SALT LAKE CITY — One Utah surgeon said he feels it’s “outrageous” that some hospital groups are not postponing all non-urgent, elective surgeries during the COVID-19 pandemic.
Dr. Ray Price works at both Intermountain Healthcare and the University of Utah Hospital. While he’s quick to say his opinions are his own, his opinions were strong.
“I think ‘outrageous’ is a good word,” Price said.
Last week, Jerome Adams, Surgeon General of the United States, urged hospitals to postpone elective surgeries to conserve medical equipment, which is in short supply. It’s also impossible to maintain social distance when doctors, nurses and a patient are crammed into an operating room.
That set off a kerfuffle in the medical community. Some hospitals agreed and hopped in line, while others pushed back.
The American Health Association fired off a letter saying they are “concerned” the recommendation is too broad.
“We agree that the crisis as it develops may require the curtailment of the least critical or time-sensitive hospital services, but any curtailment must be nuanced to meet the needs of all severely ill patients,” the letter read.
AHA officials added some elective care is “time-sensitive” and “medically necessary.”
But Price said he wonders whether the decision by some hospitals to proceed with some elective surgeries is influenced by economics.
“Not doing elective cases will have a major impact on the bottom line for many hospitals,” he said. “Do the right thing for the health of the community.”
“It is going to affect people’s bottom line and people’s revenue,” said Dr. Stephen Fenton, a pediatric surgeon at Primary Children’s Hospital, where elective surgeries have stopped.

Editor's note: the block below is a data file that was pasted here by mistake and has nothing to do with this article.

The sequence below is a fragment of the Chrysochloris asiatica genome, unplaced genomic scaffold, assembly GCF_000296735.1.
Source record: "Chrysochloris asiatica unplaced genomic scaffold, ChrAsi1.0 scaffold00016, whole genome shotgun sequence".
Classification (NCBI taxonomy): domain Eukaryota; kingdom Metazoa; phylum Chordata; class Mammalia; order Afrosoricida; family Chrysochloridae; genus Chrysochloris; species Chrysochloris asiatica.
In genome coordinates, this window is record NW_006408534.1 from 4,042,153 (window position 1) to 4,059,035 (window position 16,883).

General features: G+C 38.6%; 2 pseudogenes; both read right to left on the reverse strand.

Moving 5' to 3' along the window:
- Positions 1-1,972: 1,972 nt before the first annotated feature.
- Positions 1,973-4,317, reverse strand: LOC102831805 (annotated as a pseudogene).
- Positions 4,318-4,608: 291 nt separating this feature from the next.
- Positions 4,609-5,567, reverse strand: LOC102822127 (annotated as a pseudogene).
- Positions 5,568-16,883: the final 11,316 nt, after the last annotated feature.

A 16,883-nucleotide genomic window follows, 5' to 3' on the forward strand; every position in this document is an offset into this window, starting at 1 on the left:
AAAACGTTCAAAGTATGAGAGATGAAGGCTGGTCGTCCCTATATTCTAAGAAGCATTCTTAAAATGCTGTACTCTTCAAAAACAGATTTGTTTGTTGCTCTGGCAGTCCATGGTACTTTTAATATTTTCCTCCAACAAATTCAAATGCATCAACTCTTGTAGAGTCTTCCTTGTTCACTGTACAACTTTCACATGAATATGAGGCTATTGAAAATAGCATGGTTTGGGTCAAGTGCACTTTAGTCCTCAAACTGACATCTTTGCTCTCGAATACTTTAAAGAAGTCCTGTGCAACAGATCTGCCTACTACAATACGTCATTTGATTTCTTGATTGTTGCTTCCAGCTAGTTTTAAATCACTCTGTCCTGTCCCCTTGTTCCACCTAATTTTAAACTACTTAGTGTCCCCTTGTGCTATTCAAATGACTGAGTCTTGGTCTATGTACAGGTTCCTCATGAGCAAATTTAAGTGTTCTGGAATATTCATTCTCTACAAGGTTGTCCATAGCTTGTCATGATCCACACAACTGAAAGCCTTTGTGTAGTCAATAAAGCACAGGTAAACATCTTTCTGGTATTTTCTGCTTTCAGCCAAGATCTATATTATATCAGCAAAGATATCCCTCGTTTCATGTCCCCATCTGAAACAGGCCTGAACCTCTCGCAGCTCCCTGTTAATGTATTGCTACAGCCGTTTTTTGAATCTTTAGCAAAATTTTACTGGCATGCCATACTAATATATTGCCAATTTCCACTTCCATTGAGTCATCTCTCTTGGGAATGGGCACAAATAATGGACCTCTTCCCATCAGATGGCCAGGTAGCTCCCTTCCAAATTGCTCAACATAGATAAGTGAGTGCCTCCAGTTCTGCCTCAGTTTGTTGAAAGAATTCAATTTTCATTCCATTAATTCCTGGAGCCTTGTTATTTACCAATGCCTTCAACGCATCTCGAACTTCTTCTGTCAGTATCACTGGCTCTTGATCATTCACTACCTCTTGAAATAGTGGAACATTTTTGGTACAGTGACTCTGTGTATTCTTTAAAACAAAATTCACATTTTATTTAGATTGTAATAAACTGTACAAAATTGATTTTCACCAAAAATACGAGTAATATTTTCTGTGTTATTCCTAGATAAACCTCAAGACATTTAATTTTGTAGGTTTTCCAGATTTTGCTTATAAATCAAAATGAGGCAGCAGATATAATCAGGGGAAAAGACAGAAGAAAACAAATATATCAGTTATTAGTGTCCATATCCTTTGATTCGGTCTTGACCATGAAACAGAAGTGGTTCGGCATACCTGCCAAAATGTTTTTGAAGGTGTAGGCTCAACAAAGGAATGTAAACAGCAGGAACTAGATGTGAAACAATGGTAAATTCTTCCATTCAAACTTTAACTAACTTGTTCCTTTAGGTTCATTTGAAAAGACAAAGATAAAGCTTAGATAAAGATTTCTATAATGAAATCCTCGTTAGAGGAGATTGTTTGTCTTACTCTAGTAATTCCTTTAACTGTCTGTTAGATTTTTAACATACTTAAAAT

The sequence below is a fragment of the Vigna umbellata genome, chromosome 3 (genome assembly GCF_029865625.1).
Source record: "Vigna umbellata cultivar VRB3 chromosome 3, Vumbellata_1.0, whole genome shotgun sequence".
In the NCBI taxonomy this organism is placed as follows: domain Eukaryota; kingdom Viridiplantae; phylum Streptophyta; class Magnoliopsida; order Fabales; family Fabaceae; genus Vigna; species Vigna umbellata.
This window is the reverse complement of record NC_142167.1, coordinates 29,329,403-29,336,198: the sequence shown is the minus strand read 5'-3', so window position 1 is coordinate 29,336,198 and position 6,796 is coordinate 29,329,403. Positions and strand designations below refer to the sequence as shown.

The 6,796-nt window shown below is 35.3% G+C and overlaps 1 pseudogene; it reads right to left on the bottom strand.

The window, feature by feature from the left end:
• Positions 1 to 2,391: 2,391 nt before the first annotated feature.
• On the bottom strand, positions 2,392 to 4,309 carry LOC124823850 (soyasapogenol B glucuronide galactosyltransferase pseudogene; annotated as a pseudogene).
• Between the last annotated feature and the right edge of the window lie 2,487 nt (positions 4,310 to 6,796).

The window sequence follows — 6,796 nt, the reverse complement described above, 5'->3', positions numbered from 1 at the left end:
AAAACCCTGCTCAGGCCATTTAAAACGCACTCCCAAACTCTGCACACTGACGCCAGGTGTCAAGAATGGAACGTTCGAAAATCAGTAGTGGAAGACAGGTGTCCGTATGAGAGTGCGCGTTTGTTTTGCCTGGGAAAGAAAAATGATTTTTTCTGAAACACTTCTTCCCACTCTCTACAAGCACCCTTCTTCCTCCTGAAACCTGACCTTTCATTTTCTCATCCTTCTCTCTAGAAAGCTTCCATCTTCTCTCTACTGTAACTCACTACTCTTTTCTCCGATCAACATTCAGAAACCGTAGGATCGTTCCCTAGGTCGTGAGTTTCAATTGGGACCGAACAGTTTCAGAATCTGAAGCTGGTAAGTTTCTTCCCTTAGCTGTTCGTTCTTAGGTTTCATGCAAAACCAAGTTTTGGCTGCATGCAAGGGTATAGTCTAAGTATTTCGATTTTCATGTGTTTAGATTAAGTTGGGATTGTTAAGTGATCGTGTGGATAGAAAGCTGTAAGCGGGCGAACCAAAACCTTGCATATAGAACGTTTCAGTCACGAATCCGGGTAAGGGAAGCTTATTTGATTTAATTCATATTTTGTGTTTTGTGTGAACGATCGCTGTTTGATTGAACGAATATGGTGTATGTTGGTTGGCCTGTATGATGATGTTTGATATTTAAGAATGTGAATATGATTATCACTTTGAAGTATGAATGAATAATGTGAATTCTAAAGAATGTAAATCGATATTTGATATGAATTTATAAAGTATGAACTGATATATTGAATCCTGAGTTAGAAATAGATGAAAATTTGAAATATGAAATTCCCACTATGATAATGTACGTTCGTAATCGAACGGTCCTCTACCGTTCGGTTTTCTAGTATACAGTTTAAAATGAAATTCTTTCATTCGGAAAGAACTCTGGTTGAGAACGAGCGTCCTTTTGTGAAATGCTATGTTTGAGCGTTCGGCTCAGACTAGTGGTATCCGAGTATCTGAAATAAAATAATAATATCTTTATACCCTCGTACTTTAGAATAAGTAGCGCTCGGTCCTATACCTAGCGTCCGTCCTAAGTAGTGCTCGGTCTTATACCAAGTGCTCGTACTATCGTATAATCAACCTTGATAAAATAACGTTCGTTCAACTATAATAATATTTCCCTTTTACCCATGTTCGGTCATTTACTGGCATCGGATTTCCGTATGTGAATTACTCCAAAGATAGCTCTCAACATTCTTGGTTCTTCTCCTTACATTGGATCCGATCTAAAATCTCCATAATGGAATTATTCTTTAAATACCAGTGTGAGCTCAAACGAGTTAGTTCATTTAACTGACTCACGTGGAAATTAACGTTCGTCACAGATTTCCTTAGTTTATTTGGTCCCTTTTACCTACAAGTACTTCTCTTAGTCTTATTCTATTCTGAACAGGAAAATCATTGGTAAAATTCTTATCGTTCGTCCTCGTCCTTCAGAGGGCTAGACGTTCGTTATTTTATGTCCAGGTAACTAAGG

He said without question, it’s a financial hit to the hospital. Still, he believes it’s the right thing to do.
“The enemy is at our gates and the only way that we’re going to be able to combat it is to do it together,” he said.
In Utah, both University of Utah Health and Intermountain Healthcare have publicly stated that all non-urgent elective surgeries have stopped.
A representative for Steward Health Care, which runs the Jordan Valley Hospital group in Utah, said they are following guidelines from the Center for Medicare and Medicaid Services.
“During this pandemic, Steward Health Care remains committed — and able — to meet the essential, ongoing health care needs of its patients,” a spokesperson wrote. “Our responsibility, in consultation with our physicians and clinical professionals, is to determine how to most effectively care for COVID-19 patients while continuing to provide exceptional care to our communities and keep patients healthy and well.”
During a press conference Sunday afternoon announcing the first COVID-19 death in Utah, a representative for HCA MountainStar, which operates eight hospitals in Utah, including St. Mark’s Hospital, said they are also following federal guidelines on elective surgeries.
Guidance from CMS suggested some elective surgeries continue as planned at the doctor’s discretion – for example, a knee replacement if there could be future problems for the patient by waiting.